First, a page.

Day 23, 730: One Crone Leads to Another.
I’ve been following the work of Lynne Twist, author of The Soul of Money. Twist looks at money as water – an energy flow that brings sustenance as it flows, but can also dry up if not nurtured or respected. Twist looks at money both through a personal lens – how to get control of your own life and finances – but also through a world view lens – how money can transform entire families, communities, and villages usually through its women.
Today, I found a new Twist resource and it led me to Sophia.
Twist gave a TedX talk in 2013 called The Sophia Century. We are in it. It is the time when women are expected to take their rightful role in coequal partnership with men. It is the time for the emergence of women’s leadership initiatives.
Twist says the world is “rebalancing back to women.” She addresses how rape is the modern version of witch trials and burnings as means to silence the voice and power of women. This echoes Lisa Lister’s position in her book Witch that claims the now pejorative word originally meant just “wise women” or healers, and that their guarded knowledge base is what led witches to be vilified and burned at the stake. Both women, worlds apart, see this new century as a resurgence of women’s voice and power. Anecdotal evidence supports them.
Ancient Texts to Modern Interpretations
Lately, I’ve been seeing the importance of women’s influence everywhere I look from MomsDemandAction.org in gun control to Emily’s List in the political arena. I turned to my source for French lessons this week, Frenchhour.com, to find a full lesson in the vocabulary of the women’s movement – Droits des Femmes. Vraiment.
Next, I started reading a Dr. Wayne Dyer book on the 3,000 year-old Tao, a distinctly not feminist text, or so I thought. The 6th Verse of the Tao Te Ching starts out: “The spirit that never dies is called the mysterious feminine,” and goes on to define “the mysterious female …as the root of creation.” Some may interpret the text as just the story of human birthing, but Dyer interprets it as “birthing of new ideas, new accomplishments, new projects and new ways of understanding your life.” He terms the Tao the Great Divine Mother.
This past weekend, I signed up for a free webinar with Colette Baron-Reid on Oracle Cards. In the Q&A session she discusses how the serpent is a symbol of the Goddess. The implication is that when nomadic tribes encountered and conquered organized societies with strong Goddess beliefs, they rewrote religion (or history) by denigrating prior feminist symbols and knowledge bases. Hmm. I’d really like to reread the story of Adam and Eve with that in mind.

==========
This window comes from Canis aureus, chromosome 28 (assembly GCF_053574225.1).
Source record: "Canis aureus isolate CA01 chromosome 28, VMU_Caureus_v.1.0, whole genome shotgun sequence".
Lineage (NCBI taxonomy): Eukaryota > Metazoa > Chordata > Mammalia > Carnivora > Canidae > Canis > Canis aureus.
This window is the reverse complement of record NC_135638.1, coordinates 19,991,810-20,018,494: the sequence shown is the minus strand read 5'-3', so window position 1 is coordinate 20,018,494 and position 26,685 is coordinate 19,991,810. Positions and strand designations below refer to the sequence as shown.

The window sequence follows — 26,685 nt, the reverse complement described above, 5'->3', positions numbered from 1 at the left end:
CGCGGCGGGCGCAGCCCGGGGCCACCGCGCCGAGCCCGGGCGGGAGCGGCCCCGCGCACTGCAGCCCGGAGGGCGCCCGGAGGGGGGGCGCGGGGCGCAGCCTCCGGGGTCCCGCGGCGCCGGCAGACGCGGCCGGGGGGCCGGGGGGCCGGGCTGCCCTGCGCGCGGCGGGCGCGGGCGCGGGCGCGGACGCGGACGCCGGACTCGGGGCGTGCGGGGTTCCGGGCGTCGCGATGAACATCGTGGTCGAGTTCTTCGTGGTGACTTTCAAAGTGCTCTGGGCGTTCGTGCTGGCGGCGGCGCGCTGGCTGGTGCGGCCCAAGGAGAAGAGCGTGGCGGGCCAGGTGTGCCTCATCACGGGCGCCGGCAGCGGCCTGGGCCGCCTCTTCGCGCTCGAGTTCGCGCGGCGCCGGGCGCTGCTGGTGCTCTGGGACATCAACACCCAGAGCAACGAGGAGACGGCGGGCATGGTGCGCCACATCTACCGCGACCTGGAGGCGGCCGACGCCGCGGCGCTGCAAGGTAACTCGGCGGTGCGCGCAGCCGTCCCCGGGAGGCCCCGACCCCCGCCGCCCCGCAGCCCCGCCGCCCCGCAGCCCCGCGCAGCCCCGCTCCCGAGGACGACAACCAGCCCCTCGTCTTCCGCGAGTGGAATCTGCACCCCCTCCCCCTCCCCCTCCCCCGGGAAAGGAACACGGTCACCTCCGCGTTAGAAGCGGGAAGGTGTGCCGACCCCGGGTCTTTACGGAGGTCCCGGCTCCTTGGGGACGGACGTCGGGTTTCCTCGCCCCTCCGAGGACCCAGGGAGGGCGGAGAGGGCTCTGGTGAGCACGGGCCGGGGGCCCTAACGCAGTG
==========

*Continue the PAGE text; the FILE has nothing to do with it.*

Related Post: Religion & Me: Still Not Perfect Together
Baron-Reid noted that the calf can also be seen as a feminine symbol. Some quick
research shows that calves and bulls were common religious icons in early Palestine, with the calf potentially representative of a female diety. How interesting then that when Moses went to the Mount, the people reverted to dancing and singing around the golden calf. Perhaps it was a remembrance of the more fun, feminist religion prior to the Judaic traditions? Hmm. I’d really lie to reread Exodus with that in mind.
What’s The Power Play?
Whenever power is in play (read religion, politics and social structure), one must continue to question why wise women are so frightening a prospect to so many over the centuries? Lynne Twist comments: “When the power of love replaces the love of power, the world will flourish.”
I was first exposed to women’s studies in college. Of course, it was the 70s. Now, however, I think we were on to something again. It seems time to reacquaint ourselves with women’s studies around the world including reinterpretations of religious texts and traditions. Some call it re-righting Herstory. There may be something to it.
Daily Focus on Gun Sanity: Because of mass shootings we have tended to concentrate on assault weapons and bump stocks. We should. But we should also recognize that the sanity issue is much larger. 90% of gun homicides are committed with handguns. Here’s an article on five myths of gun violence.